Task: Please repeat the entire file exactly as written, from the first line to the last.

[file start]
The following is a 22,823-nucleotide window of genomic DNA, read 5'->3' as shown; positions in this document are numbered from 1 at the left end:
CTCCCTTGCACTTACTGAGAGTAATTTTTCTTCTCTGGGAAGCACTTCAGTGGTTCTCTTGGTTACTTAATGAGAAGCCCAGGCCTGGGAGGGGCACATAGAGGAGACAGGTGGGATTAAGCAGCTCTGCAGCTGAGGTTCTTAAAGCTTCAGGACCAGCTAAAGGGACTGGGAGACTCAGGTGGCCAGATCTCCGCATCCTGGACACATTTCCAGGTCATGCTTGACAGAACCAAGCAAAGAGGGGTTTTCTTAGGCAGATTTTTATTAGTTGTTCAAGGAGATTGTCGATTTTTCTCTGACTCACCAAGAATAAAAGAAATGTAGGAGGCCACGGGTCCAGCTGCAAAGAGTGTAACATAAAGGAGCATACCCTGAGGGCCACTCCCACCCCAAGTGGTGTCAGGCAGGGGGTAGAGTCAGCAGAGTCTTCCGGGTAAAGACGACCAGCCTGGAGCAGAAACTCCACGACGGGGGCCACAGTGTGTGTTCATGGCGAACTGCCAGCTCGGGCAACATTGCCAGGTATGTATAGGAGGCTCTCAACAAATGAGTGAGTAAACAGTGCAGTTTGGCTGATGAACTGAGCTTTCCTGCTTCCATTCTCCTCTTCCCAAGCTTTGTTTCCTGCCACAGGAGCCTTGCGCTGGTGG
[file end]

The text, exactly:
The following is a 22,823-nucleotide window of genomic DNA, read 5'->3' as shown; positions in this document are numbered from 1 at the left end:
CTCCCTTGCACTTACTGAGAGTAATTTTTCTTCTCTGGGAAGCACTTCAGTGGTTCTCTTGGTTACTTAATGAGAAGCCCAGGCCTGGGAGGGGCACATAGAGGAGACAGGTGGGATTAAGCAGCTCTGCAGCTGAGGTTCTTAAAGCTTCAGGACCAGCTAAAGGGACTGGGAGACTCAGGTGGCCAGATCTCCGCATCCTGGACACATTTCCAGGTCATGCTTGACAGAACCAAGCAAAGAGGGGTTTTCTTAGGCAGATTTTTATTAGTTGTTCAAGGAGATTGTCGATTTTTCTCTGACTCACCAAGAATAAAAGAAATGTAGGAGGCCACGGGTCCAGCTGCAAAGAGTGTAACATAAAGGAGCATACCCTGAGGGCCACTCCCACCCCAAGTGGTGTCAGGCAGGGGGTAGAGTCAGCAGAGTCTTCCGGGTAAAGACGACCAGCCTGGAGCAGAAACTCCACGACGGGGGCCACAGTGTGTGTTCATGGCGAACTGCCAGCTCGGGCAACATTGCCAGGTATGTATAGGAGGCTCTCAACAAATGAGTGAGTAAACAGTGCAGTTTGGCTGATGAACTGAGCTTTCCTGCTTCCATTCTCCTCTTCCCAAGCTTTGTTTCCTGCCACAGGAGCCTTGCGCTGGTGG